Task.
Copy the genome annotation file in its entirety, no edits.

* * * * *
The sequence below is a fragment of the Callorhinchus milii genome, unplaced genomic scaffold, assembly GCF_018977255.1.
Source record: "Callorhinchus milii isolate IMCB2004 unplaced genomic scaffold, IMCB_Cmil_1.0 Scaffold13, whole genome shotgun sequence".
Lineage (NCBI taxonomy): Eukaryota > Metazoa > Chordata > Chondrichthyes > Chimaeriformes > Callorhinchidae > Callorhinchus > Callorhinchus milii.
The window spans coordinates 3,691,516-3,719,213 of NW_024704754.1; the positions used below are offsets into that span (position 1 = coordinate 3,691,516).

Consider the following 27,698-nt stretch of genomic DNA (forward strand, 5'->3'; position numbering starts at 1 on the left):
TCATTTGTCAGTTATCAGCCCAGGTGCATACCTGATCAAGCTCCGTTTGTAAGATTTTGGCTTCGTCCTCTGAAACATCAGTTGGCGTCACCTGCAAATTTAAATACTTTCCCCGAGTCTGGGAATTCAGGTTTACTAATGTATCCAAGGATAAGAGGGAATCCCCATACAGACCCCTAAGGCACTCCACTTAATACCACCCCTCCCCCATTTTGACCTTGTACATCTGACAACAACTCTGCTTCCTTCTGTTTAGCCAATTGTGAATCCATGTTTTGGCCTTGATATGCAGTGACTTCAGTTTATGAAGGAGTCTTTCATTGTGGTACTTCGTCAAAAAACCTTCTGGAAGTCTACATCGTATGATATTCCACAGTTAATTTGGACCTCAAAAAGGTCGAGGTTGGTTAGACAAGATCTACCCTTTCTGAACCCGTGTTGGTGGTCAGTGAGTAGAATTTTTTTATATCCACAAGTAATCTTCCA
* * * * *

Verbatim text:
The sequence below is a fragment of the Callorhinchus milii genome, unplaced genomic scaffold, assembly GCF_018977255.1.
Source record: "Callorhinchus milii isolate IMCB2004 unplaced genomic scaffold, IMCB_Cmil_1.0 Scaffold13, whole genome shotgun sequence".
Lineage (NCBI taxonomy): Eukaryota > Metazoa > Chordata > Chondrichthyes > Chimaeriformes > Callorhinchidae > Callorhinchus > Callorhinchus milii.
The window spans coordinates 3,691,516-3,719,213 of NW_024704754.1; the positions used below are offsets into that span (position 1 = coordinate 3,691,516).

Consider the following 27,698-nt stretch of genomic DNA (forward strand, 5'->3'; position numbering starts at 1 on the left):
TCATTTGTCAGTTATCAGCCCAGGTGCATACCTGATCAAGCTCCGTTTGTAAGATTTTGGCTTCGTCCTCTGAAACATCAGTTGGCGTCACCTGCAAATTTAAATACTTTCCCCGAGTCTGGGAATTCAGGTTTACTAATGTATCCAAGGATAAGAGGGAATCCCCATACAGACCCCTAAGGCACTCCACTTAATACCACCCCTCCCCCATTTTGACCTTGTACATCTGACAACAACTCTGCTTCCTTCTGTTTAGCCAATTGTGAATCCATGTTTTGGCCTTGATATGCAGTGACTTCAGTTTATGAAGGAGTCTTTCATTGTGGTACTTCGTCAAAAAACCTTCTGGAAGTCTACATCGTATGATATTCCACAGTTAATTTGGACCTCAAAAAGGTCGAGGTTGGTTAGACAAGATCTACCCTTTCTGAACCCGTGTTGGTGGTCAGTGAGTAGAATTTTTTTATATCCACAAGTAATCTTCCA